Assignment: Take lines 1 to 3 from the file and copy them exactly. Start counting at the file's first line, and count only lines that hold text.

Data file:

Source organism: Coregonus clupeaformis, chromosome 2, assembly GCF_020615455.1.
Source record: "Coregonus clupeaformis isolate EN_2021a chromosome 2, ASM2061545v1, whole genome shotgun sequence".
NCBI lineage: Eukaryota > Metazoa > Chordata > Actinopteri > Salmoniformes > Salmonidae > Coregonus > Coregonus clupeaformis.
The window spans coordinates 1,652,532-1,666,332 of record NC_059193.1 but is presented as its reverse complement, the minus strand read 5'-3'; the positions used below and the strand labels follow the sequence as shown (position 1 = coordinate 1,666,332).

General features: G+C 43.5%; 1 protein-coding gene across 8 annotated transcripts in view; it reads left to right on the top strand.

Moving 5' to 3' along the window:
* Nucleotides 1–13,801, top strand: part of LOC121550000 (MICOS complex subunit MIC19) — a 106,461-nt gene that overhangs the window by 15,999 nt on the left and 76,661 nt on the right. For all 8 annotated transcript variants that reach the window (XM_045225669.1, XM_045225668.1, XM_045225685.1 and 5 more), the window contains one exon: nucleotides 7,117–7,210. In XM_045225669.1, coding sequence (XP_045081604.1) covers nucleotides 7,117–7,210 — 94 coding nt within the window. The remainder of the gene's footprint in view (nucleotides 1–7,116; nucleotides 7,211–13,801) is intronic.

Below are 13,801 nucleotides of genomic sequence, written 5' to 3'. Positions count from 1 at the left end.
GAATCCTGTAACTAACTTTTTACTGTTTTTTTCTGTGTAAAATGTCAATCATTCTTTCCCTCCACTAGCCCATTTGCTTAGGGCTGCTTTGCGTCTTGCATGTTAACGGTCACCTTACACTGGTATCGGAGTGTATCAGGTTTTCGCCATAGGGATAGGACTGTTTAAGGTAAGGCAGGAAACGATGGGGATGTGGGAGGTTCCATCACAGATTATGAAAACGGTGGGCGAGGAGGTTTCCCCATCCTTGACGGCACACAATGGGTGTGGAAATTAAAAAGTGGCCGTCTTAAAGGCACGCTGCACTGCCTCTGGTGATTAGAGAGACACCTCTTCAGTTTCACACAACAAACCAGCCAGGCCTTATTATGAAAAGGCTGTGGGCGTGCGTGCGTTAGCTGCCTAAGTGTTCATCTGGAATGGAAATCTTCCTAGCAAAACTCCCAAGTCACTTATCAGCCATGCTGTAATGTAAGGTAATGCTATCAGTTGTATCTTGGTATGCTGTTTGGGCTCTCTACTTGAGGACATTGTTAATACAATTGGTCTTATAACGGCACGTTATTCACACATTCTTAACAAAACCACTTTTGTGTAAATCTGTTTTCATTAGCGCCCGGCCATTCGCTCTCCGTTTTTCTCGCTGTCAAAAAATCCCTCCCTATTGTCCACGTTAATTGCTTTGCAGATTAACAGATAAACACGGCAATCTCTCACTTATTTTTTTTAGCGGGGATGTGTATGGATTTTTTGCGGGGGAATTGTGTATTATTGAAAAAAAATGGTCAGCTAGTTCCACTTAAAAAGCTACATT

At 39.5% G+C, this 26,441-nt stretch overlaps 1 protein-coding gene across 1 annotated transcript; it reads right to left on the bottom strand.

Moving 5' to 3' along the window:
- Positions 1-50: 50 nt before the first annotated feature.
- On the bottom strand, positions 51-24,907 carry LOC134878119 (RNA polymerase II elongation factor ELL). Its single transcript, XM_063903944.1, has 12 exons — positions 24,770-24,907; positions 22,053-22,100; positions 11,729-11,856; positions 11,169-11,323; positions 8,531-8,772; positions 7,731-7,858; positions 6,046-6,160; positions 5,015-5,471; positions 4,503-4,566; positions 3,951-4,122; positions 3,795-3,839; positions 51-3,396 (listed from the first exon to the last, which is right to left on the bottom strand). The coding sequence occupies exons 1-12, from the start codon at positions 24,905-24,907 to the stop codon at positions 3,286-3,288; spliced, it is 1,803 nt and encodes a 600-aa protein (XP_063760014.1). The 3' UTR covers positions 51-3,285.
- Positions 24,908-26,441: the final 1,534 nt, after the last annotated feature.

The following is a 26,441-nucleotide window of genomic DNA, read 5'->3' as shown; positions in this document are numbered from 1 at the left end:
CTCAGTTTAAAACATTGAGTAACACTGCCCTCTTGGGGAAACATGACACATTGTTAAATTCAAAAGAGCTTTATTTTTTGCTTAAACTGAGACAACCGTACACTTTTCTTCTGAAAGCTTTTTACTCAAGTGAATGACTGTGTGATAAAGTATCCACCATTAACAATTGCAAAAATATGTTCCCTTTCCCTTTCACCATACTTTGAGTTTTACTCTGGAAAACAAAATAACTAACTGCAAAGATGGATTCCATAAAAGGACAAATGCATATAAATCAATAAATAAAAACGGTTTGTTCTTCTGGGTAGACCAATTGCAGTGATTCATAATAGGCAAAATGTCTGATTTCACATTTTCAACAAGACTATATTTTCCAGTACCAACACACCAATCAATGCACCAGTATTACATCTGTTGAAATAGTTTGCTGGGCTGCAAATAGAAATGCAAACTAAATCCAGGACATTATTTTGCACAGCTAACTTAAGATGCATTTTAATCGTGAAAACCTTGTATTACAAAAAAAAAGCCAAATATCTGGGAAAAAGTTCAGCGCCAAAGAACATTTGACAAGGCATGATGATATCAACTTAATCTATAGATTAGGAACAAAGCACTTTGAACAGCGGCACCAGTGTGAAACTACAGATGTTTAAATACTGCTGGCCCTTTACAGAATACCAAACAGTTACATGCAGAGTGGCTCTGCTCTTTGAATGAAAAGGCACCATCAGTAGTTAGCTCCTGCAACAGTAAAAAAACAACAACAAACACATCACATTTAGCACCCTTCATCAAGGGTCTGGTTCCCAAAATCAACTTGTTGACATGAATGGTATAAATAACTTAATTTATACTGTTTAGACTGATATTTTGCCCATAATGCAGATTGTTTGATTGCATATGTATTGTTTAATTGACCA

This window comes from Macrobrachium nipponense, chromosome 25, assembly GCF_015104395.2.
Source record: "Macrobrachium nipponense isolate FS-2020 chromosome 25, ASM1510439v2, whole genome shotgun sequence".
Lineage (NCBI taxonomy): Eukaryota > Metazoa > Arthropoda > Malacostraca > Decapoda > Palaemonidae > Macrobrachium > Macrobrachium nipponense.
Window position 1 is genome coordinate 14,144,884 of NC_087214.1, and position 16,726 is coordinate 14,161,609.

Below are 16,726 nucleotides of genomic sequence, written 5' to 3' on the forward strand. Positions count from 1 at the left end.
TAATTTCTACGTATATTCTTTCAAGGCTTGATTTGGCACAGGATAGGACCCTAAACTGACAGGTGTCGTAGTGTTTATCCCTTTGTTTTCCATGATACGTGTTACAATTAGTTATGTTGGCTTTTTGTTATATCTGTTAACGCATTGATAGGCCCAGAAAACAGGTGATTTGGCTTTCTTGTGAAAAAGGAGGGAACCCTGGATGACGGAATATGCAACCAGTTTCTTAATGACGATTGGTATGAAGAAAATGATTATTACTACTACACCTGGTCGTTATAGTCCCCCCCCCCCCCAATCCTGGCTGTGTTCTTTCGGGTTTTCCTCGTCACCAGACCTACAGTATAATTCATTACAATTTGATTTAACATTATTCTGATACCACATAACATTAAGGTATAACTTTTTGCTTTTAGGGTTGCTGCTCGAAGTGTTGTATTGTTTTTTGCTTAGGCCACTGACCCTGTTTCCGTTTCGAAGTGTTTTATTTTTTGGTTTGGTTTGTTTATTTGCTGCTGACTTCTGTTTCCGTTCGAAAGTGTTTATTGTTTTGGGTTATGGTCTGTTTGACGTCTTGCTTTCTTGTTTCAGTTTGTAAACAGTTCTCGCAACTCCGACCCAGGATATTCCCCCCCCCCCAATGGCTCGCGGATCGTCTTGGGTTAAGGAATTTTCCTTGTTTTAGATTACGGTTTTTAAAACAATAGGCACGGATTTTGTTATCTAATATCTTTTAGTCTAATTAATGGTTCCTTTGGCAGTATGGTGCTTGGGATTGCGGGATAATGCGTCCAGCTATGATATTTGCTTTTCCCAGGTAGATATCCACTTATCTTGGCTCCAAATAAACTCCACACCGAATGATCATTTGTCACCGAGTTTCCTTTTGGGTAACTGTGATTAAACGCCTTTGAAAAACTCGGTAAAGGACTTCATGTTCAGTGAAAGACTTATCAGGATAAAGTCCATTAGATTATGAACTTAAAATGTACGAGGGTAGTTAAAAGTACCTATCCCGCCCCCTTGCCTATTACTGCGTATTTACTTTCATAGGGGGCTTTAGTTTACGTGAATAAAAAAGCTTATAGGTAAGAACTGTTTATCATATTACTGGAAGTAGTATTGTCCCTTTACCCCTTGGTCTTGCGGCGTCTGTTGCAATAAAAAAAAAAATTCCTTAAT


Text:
Source organism: Coregonus clupeaformis, chromosome 2, assembly GCF_020615455.1.
Source record: "Coregonus clupeaformis isolate EN_2021a chromosome 2, ASM2061545v1, whole genome shotgun sequence".
NCBI lineage: Eukaryota > Metazoa > Chordata > Actinopteri > Salmoniformes > Salmonidae > Coregonus > Coregonus clupeaformis.